Where do new influenza viruses come from? How are they different from the influenza viruses that circulate every year? Why is vaccination so important? To help answer the many questions people have about this multi-faceted virus, the American Academy of Microbiology has issued a new report entitled FAQ: Influenza. The Academy convened twelve of the world’s leading experts on influenza in October, 2012 to consider and answer some of the most frequently asked questions about influenza. The resultant report provides non-technical, science-based answers to questions that people may have about the virus.
What do microbes have to do with beer? Everything! Because the master ingredient in beer is yeast – a microbe – and every step in the brewing process helps the yeast do its job better. A new freely-available report; FAQ: If the yeast ain’t happy, ain’t nobody happy: The Microbiology of Beer explores the synergy between microbiology and brewing beer. The American Academy of Microbiology brought together some of the world’s leading experts on yeast, brewing and food science to explain how making great beer depends on creating the perfect conditions for yeast to work its magic. Keeping the yeast happy, it turns out, is what will make or break your beer batch. This report is based on the deliberations of 18 participants who convened for a day to discuss the relationship between microbiology and beer brewing.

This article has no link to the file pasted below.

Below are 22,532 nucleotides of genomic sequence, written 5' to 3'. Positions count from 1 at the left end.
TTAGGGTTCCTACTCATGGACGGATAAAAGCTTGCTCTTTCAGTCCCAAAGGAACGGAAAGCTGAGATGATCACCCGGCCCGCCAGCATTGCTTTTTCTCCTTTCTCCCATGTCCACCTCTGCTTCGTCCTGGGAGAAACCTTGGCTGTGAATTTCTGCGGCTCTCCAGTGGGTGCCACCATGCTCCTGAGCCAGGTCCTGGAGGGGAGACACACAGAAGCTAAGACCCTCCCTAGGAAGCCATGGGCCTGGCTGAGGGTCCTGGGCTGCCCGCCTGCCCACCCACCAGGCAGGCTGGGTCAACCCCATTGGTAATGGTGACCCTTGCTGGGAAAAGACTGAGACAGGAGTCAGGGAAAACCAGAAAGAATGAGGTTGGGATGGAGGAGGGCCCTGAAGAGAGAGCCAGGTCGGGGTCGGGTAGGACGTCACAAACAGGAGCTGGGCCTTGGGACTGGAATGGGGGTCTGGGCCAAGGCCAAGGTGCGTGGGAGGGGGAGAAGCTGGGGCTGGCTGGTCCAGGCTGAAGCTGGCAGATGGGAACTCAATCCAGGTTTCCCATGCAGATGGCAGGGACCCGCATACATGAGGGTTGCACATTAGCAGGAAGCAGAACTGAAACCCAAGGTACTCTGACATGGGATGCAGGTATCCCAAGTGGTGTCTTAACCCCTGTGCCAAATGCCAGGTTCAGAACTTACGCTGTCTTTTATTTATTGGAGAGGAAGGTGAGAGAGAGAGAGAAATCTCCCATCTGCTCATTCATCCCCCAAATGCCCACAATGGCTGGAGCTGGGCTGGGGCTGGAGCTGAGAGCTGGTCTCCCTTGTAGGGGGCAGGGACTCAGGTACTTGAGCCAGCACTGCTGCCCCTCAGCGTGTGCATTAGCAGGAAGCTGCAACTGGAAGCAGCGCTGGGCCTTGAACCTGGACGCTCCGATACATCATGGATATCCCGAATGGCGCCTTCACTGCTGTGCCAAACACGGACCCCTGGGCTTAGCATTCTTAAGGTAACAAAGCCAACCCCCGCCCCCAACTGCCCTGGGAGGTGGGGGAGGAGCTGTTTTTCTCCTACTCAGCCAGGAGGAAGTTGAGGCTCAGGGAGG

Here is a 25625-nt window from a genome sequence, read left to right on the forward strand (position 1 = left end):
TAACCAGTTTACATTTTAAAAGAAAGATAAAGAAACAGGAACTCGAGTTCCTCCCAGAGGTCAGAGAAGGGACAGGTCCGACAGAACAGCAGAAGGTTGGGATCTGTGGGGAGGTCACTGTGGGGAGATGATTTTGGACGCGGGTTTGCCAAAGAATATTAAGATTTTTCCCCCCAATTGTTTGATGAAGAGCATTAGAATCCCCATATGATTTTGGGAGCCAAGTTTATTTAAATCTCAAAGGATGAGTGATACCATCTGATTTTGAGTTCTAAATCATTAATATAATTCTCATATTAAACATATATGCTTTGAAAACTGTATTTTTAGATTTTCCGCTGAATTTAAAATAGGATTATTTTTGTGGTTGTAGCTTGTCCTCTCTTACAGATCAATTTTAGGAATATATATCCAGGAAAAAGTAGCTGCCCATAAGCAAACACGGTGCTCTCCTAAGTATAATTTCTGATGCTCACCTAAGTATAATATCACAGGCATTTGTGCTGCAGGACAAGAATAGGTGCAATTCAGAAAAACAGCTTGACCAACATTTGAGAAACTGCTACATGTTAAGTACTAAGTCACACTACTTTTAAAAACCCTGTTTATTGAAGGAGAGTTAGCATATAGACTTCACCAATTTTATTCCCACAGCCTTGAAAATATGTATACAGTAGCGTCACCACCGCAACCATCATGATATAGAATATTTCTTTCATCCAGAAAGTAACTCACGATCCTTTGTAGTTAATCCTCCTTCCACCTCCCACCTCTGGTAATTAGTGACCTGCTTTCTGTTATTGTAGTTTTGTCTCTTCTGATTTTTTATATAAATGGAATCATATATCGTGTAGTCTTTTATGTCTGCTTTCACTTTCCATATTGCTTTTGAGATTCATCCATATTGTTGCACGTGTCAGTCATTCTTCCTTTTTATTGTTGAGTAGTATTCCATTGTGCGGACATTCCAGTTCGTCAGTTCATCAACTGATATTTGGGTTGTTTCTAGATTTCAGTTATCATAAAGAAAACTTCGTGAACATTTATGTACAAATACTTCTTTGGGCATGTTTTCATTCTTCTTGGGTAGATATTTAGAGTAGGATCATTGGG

Because vaccines have been so successful at controlling diseases like smallpox and polio in the United States, we often take our relatively epidemic-free world for granted. But less than a lifetime ago, these diseases and others were still real threats to health. Despite vaccines’ successes, many people do not know how vaccines work, or that they are not just important for children, but adults too. On December 6th, 2011, the American Academy of Microbiology convened a panel of experts to help explain how vaccines protect us from disease and what vaccination options are available to adults. The report also provides insights into the history of vaccines, why they are so safe, and why adults need to stay up to date on vaccines - to protect their health, and the health of their loved ones.